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Sunday, May 28, 2017

Florida Eliminates the Benefit-of-the-Beneficiary Rule

Historically, the settlor’s intent is the key item in guiding the administration of a trust. Further, a settlor has a pretty free hand in crafting how a trust will operate, subject to some public policy limitations and legal doctrines (such as the Rule Against Perpetuities).

Knowingly or unknowingly, Florida may have elevated the interests of the beneficiaries of a trust over the settlor’s desire and intent, when it adopted provisions from the Uniform Trust Code into the Florida Trust Code. In adopting these UTC provisions, the Florida Trust Code adopted the benefit-of-the-beneficiary rule. That rule is a mandatory, nonwaivable requirement that a trust and its terms be for the benefit of the trust beneficiaries. The rule can be interpreted to swing the balance in the enforcement of trust provisions away from what the trust settlor desired and towards what is deemed to be in the best interests of the beneficiaries.

What are the potential implications of the benefit-of-the-beneficiary rule? If priority is given to benefitting the beneficiary instead of allowing full dispositive freedom to the settlor to construct a trust as he or she desires, then perhaps spendthrift clauses become unenforceable. Perhaps a court may find a direction not to diversify trust assets as not benefitting a beneficiary, and refuse to enforce it (or worse, holding a trustee liable for failure to diversify after the fact). Other provisions in a trust that a court deems unreasonable or that do not to benefit a beneficiary may be likewise modified by a court or determined to be unenforceable - these may include provisions barring modification or early termination of a trust, or provisions that provide a tax benefit to the settlor but not to the beneficiary. And aside from the possible change or enforceability of trust provisions, there will likely be an increase in litigation as beneficiaries seek to press these issues, rightly or wrongly.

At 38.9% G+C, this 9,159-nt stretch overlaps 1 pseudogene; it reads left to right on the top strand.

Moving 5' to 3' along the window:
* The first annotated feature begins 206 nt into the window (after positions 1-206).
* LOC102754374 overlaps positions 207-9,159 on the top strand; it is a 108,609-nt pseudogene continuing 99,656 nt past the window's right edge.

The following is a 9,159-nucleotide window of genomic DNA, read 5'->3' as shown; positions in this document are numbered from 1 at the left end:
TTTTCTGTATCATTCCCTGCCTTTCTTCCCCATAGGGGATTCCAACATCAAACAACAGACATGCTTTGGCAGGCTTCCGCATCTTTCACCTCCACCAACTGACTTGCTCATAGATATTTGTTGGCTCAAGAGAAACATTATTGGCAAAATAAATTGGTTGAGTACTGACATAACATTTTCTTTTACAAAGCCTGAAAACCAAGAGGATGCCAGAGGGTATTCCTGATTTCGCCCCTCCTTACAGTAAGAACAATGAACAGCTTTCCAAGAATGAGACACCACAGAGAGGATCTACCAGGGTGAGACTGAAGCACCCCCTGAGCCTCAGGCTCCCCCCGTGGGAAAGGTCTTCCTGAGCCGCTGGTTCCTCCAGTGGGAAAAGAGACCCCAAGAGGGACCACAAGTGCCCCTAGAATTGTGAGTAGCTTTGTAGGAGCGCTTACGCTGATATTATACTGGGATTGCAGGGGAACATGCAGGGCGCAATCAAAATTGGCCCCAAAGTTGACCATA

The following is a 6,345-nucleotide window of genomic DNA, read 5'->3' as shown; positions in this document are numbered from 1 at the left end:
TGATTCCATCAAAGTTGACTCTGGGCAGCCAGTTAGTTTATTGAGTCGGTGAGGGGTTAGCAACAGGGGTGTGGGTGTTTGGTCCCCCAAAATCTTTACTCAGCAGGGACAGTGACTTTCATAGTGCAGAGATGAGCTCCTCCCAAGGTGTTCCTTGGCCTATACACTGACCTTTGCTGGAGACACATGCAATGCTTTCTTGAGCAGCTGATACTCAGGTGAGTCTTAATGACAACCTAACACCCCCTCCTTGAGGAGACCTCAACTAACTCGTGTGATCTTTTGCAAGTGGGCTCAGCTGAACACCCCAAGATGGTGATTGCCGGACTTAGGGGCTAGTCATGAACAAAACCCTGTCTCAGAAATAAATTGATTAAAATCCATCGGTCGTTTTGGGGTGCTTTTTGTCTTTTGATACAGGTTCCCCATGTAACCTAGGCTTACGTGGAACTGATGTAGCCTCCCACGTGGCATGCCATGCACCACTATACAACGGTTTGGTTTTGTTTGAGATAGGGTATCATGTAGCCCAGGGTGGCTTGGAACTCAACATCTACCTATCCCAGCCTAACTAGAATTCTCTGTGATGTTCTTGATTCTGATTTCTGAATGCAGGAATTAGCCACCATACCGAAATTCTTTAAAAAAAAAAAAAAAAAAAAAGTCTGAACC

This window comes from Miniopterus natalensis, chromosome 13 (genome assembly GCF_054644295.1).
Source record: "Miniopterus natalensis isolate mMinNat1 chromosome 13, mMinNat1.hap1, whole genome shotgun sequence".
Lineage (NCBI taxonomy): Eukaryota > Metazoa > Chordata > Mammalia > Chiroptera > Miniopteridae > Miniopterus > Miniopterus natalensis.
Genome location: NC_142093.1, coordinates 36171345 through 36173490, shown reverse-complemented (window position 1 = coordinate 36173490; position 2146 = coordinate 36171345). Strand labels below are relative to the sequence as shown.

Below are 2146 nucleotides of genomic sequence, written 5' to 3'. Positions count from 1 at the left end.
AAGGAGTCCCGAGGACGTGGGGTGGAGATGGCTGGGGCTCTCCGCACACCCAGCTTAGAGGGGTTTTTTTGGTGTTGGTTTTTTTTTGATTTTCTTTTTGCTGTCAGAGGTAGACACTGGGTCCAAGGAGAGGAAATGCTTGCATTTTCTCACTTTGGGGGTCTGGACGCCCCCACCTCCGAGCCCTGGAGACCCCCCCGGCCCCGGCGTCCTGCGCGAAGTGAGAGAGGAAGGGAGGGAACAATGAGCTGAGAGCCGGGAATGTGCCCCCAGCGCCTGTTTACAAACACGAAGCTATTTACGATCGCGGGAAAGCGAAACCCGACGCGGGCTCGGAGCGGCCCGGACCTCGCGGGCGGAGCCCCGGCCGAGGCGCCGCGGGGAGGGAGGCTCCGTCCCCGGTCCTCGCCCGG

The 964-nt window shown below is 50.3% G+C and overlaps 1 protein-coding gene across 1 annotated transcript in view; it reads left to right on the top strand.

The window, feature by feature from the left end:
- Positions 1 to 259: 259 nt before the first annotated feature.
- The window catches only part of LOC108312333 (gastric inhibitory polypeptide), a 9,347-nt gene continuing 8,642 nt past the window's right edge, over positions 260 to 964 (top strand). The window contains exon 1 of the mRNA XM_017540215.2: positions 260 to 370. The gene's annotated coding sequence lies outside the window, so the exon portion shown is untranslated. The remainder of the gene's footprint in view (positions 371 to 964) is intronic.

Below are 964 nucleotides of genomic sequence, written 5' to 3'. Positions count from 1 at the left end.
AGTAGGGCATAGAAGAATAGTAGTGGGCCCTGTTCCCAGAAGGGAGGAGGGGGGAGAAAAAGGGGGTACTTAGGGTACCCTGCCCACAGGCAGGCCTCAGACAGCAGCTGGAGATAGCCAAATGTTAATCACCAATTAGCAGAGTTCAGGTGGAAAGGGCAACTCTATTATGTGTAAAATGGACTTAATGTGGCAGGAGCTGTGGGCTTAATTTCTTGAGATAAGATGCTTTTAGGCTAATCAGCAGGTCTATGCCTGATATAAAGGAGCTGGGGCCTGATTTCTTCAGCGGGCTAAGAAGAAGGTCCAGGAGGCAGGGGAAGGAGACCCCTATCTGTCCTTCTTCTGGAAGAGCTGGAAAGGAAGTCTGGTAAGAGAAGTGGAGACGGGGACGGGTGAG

Both the comments to the Uniform Trust Code and in the Restatement (Third) of Trusts note the swing, and the potential in the disruption in the administration and interpretation of trust  documents by that swing, so these concerns are more than just barking at shadows by those who have raised them.

Principally because of these issues, in a recent bill (HB 277) that cleared both houses of the Florida legislature and is awaiting the governor’s signature, the benefit-of-the-beneficiary rule was removed from the Florida Trust Code. Below are the key changes to the statute (items in bold have been added, and strike-out language has been removed:

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